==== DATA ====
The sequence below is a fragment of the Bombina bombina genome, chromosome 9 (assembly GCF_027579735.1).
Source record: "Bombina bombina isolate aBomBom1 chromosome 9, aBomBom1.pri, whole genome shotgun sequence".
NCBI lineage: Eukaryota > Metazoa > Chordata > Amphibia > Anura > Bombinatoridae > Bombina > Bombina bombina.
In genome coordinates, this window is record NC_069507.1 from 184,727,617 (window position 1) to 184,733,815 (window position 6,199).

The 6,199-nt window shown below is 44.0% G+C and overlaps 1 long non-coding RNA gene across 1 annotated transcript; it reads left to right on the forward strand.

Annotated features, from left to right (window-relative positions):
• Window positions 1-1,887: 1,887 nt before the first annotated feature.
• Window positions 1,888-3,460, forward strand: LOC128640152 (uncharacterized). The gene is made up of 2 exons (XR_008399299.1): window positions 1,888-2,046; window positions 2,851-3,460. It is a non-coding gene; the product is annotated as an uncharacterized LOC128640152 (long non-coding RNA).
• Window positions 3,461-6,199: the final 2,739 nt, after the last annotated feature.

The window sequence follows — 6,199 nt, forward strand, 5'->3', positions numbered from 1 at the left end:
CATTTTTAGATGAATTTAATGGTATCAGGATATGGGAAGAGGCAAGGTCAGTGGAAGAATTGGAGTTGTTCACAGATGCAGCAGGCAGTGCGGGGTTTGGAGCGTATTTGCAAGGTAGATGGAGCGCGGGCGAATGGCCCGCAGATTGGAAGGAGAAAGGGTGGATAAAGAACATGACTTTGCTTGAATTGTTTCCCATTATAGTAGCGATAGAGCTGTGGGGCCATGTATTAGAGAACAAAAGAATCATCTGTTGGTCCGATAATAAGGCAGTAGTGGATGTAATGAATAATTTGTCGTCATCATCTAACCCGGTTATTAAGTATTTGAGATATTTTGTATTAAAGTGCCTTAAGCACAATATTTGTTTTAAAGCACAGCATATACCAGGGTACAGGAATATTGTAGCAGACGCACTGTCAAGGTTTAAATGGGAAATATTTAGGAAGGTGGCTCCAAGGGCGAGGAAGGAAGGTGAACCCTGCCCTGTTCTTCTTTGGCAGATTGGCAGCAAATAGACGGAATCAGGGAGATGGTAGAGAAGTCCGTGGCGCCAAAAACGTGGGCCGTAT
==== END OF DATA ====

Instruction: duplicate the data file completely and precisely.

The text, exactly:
The sequence below is a fragment of the Bombina bombina genome, chromosome 9 (assembly GCF_027579735.1).
Source record: "Bombina bombina isolate aBomBom1 chromosome 9, aBomBom1.pri, whole genome shotgun sequence".
NCBI lineage: Eukaryota > Metazoa > Chordata > Amphibia > Anura > Bombinatoridae > Bombina > Bombina bombina.
In genome coordinates, this window is record NC_069507.1 from 184,727,617 (window position 1) to 184,733,815 (window position 6,199).

The 6,199-nt window shown below is 44.0% G+C and overlaps 1 long non-coding RNA gene across 1 annotated transcript; it reads left to right on the forward strand.

Annotated features, from left to right (window-relative positions):
• Window positions 1-1,887: 1,887 nt before the first annotated feature.
• Window positions 1,888-3,460, forward strand: LOC128640152 (uncharacterized). The gene is made up of 2 exons (XR_008399299.1): window positions 1,888-2,046; window positions 2,851-3,460. It is a non-coding gene; the product is annotated as an uncharacterized LOC128640152 (long non-coding RNA).
• Window positions 3,461-6,199: the final 2,739 nt, after the last annotated feature.

The window sequence follows — 6,199 nt, forward strand, 5'->3', positions numbered from 1 at the left end:
CATTTTTAGATGAATTTAATGGTATCAGGATATGGGAAGAGGCAAGGTCAGTGGAAGAATTGGAGTTGTTCACAGATGCAGCAGGCAGTGCGGGGTTTGGAGCGTATTTGCAAGGTAGATGGAGCGCGGGCGAATGGCCCGCAGATTGGAAGGAGAAAGGGTGGATAAAGAACATGACTTTGCTTGAATTGTTTCCCATTATAGTAGCGATAGAGCTGTGGGGCCATGTATTAGAGAACAAAAGAATCATCTGTTGGTCCGATAATAAGGCAGTAGTGGATGTAATGAATAATTTGTCGTCATCATCTAACCCGGTTATTAAGTATTTGAGATATTTTGTATTAAAGTGCCTTAAGCACAATATTTGTTTTAAAGCACAGCATATACCAGGGTACAGGAATATTGTAGCAGACGCACTGTCAAGGTTTAAATGGGAAATATTTAGGAAGGTGGCTCCAAGGGCGAGGAAGGAAGGTGAACCCTGCCCTGTTCTTCTTTGGCAGATTGGCAGCAAATAGACGGAATCAGGGAGATGGTAGAGAAGTCCGTGGCGCCAAAAACGTGGGCCGTAT